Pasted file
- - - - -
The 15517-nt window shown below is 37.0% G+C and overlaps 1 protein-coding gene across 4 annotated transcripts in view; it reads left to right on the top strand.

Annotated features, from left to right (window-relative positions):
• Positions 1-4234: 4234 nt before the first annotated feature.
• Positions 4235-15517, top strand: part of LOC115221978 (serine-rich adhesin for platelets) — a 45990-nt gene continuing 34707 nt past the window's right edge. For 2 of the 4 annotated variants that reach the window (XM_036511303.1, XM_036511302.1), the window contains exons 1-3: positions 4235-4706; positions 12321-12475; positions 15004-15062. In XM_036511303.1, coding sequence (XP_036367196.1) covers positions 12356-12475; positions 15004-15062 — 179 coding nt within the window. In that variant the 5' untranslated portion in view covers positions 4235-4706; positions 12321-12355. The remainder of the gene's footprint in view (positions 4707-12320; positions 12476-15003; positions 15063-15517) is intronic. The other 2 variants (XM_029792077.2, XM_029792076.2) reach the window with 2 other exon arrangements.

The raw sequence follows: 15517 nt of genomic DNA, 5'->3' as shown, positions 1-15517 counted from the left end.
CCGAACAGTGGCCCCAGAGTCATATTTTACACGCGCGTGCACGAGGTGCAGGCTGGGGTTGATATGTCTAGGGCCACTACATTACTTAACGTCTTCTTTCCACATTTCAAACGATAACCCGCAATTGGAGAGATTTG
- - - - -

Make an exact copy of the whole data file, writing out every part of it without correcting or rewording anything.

The 15517-nt window shown below is 37.0% G+C and overlaps 1 protein-coding gene across 4 annotated transcripts in view; it reads left to right on the top strand.

Annotated features, from left to right (window-relative positions):
• Positions 1-4234: 4234 nt before the first annotated feature.
• Positions 4235-15517, top strand: part of LOC115221978 (serine-rich adhesin for platelets) — a 45990-nt gene continuing 34707 nt past the window's right edge. For 2 of the 4 annotated variants that reach the window (XM_036511303.1, XM_036511302.1), the window contains exons 1-3: positions 4235-4706; positions 12321-12475; positions 15004-15062. In XM_036511303.1, coding sequence (XP_036367196.1) covers positions 12356-12475; positions 15004-15062 — 179 coding nt within the window. In that variant the 5' untranslated portion in view covers positions 4235-4706; positions 12321-12355. The remainder of the gene's footprint in view (positions 4707-12320; positions 12476-15003; positions 15063-15517) is intronic. The other 2 variants (XM_029792077.2, XM_029792076.2) reach the window with 2 other exon arrangements.

The raw sequence follows: 15517 nt of genomic DNA, 5'->3' as shown, positions 1-15517 counted from the left end.
CCGAACAGTGGCCCCAGAGTCATATTTTACACGCGCGTGCACGAGGTGCAGGCTGGGGTTGATATGTCTAGGGCCACTACATTACTTAACGTCTTCTTTCCACATTTCAAACGATAACCCGCAATTGGAGAGATTTG